Iowa Supreme Court: It’s Not Sex Discrimination When Male Employer Finds Female Employee’s Attire Provocative – – – and Fires Her

The Iowa Supreme Court issued its opinion in Nelson v. Knight ruling for the employer, James Knight, a dentist, and against his employee of more than a decade, dental assistant Melissa Nelson.  Brought under the Iowa statutes governing sex discrimination, the case is not a constitutional one, even as it draws upon constitutional notions of sex and gender equality.

As the court explained the situation:

Dr. Knight acknowledges he once told Nelson that if she saw his pants bulging, she would know her clothing was too revealing. On another occasion, Dr. Knight texted Nelson saying the shirt she had worn that day was too tight. After Nelson responded that she did not think he was being fair, Dr. Knight replied that it was a good thing Nelson did not wear tight pants too because then he would get it coming and going.


Dressing in the Dental Office, circa 1942

For the Iowa Supreme Court, Nelson did not have a claim for sex discrimination. 

It concluded it was not her sex and implicitly not the way she dressed that was the reason for her termination; instead it was her specific relationship with her employer that caused his wife to be jealous and thus insist on Nelson’s termination.  A special concurring opinion took a somewhat more nuanced view, arguing that while she may have had a claim for sex discrimination, the facts she alleged did not support it: even if  “Nelson was fired because Dr. Knight was physically attracted to her, the attraction and resulting threat to the Knights’ marriage surfaced during and resulted from the personal relationship between Nelson and Dr. Knight” and not from any  “gender-based discriminatory animus.”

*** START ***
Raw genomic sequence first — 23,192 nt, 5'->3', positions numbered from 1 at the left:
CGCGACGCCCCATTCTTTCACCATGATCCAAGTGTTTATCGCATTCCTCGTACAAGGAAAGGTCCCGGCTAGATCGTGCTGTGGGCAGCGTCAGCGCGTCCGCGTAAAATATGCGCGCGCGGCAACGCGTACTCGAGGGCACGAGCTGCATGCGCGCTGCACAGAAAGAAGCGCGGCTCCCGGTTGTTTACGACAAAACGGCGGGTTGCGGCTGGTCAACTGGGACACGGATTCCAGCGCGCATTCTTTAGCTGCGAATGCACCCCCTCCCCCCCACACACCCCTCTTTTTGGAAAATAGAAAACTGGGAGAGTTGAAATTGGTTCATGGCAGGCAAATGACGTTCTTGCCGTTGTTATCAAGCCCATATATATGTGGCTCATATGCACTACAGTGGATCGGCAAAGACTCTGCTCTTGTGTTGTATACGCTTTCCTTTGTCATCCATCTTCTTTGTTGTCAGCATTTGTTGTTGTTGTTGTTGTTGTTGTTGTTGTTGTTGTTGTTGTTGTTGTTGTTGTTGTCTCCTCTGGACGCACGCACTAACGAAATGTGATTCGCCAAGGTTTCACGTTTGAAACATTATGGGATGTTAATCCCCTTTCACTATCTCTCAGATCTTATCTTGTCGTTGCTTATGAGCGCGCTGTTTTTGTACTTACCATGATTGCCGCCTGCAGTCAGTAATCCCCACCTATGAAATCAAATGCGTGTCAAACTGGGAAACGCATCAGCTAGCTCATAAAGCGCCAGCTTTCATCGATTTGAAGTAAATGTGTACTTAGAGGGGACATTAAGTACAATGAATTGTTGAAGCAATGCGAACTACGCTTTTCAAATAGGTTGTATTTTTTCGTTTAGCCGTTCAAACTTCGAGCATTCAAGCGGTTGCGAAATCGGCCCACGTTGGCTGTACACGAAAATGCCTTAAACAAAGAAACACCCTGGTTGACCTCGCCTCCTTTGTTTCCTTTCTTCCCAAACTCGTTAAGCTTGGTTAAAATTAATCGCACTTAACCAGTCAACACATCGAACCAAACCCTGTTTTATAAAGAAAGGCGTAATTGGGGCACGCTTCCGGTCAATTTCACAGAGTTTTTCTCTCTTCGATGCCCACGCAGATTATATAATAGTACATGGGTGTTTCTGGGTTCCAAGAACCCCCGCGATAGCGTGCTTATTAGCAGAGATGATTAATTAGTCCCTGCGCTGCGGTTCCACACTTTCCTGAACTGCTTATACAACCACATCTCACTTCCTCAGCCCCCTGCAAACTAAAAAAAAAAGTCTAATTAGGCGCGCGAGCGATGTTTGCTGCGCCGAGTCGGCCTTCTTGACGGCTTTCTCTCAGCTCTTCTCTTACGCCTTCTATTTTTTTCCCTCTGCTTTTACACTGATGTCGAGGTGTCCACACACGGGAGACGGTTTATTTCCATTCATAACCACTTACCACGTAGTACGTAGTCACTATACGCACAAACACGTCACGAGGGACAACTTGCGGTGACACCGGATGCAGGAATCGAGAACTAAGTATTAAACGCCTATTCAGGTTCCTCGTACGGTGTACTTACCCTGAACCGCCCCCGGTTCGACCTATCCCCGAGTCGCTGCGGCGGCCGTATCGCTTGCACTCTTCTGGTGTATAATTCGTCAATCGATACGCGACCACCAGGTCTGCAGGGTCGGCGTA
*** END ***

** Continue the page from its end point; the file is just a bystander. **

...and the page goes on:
Thus the seven Justices of the Iowa Supreme Court – – – coincidentally all men – – – unanimously agreed that Knight’s termination of Nelson was perfectly legal.

[image via]